Most of the X-Files aired during the Bill Clinton administration. There were conspiracies and lies, just as there had been during other presidencies, which is what the show picked up on and ran with. People believed some of what was depicted in the show. I remember smart people at my work who bought into the ‘based on truth’ advertising campaign way back at the start. I talked this over with a friend recently, and they observed that the series caught that comforting type of conspiracy theory where ridiculous things are believed of the government because while presenting a punching-bag to hit at, it simultaneously reassured them that the government was competent.
The 2016 season was made and aired during the end of the Obama presidency; eight years of bonkers conspiracy theories, but not a lot of actual scandal. An interesting shift in the socio-political zeitgeist that the first and last episodes gleefully dive in to play. The role of the internet in airing huge and whacky conspiracy theories and ‘fake news’ is poked at, as is the problem of how to work out what is true and what isn’t.
And now we are in a world where during the first days and weeks of a new administration the lines between rumour-mongers, partisan propagandists, and conspiracy theorists and official announcements by the Executive Branch are short. Congress – both main parties, by the way – is also playing these games, but the sound and vision of the White House communications is deafening and blinding those others through sheer volume and boldness. What was obviously planned in an amusing little TV SF show to push boundaries to extreme possibilities mere months ago now looks woefully timid.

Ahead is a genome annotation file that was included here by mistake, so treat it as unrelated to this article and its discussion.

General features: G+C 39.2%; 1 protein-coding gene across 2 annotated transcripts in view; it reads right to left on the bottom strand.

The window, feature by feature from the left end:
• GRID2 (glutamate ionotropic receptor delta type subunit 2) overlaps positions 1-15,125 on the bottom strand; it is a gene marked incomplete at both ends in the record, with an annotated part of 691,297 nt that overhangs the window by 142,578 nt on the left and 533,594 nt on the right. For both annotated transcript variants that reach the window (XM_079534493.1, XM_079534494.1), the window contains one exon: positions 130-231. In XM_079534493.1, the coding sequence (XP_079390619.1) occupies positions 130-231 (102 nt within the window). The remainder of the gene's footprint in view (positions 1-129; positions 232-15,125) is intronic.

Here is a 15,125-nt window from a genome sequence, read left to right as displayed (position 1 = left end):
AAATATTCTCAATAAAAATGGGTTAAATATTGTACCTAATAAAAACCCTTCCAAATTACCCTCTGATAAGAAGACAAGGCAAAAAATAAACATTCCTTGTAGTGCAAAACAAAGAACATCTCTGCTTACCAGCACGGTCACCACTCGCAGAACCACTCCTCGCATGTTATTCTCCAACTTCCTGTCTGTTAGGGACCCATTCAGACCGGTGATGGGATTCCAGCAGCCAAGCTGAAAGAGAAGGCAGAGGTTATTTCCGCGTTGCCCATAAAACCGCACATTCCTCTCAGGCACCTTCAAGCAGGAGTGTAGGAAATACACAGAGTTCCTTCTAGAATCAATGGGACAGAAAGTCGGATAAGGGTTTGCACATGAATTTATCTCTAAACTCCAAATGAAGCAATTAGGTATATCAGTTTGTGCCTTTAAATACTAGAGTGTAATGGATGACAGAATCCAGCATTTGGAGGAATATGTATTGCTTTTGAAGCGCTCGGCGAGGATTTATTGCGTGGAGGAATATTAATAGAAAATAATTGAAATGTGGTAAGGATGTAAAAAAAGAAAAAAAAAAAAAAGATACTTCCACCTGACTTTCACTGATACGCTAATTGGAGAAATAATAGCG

I enjoyed my re-watch. I will always have a soft spot for the show, and I am glad they made the 2008 movie and the 2016 episodes. Only one episode truly stood out, though, which makes me ponder just how bankable nostalgia is on a sustainable basis. By the way, by bankable I don’t just mean money; I include the emotional and intellectual investment by viewers and fans.
I’ll end this with a small observation I spotted this time around: the X-Files traces the history of the mobile telephone. At first they are rare, car-bound (pretty much) bricks. The models our heroes use change each season, but most of the show’s run came before cameras became intrinsic to mobile phones. I can’t remember where I heard this, but someone has observed that the number of UFO sightings has decreased as the number of phones with cameras and internet connections increased, with a fairly obvious assumed causality between the two phenomena.
The X-Files, re-watched, re-assessed, & re-analysed
Posted originally on 5th January 2014.
When I was in Washington DC in September 2013 I was lucky enough to visit the FBI’s J Edgar Hoover building (pictured above). As a fan of a fair few fictional depictions of FBI agents (Clarice Starling, Dana Scully) it was a highlight of my visit.
On my return to London I decided to watch the TV series I like set in DC. I had the West Wing and the X-Files to choose from, and I plumped for the X-Files because someone had pointed out it was twenty years old.
Twenty years! Gosh. I remembered watching it when I still lived with my parents in their new house in North Sydney. Friends David and Kyla were about the only other folk I knew who watched those first few episodes on its first run on Aussie TV; they because of the links to Kolchack the Night Stalker me because it was like Project Bluebook and had the FBI in it. People picked up on it on its second run, if my memory serves me correctly, and then Australia went nuts about it. Seriously nuts. Gillian Anderson visited and got mobbed. It rated highly, and it was the first ‘genre show’ that got discussed by people not into sci-fi and all that at work. Well, so far as I was aware, at any rate. Though some work colleagues of mine had believed the line about the stories being based on truth and thought it was a series of dramatised documentaries. Oh, dear.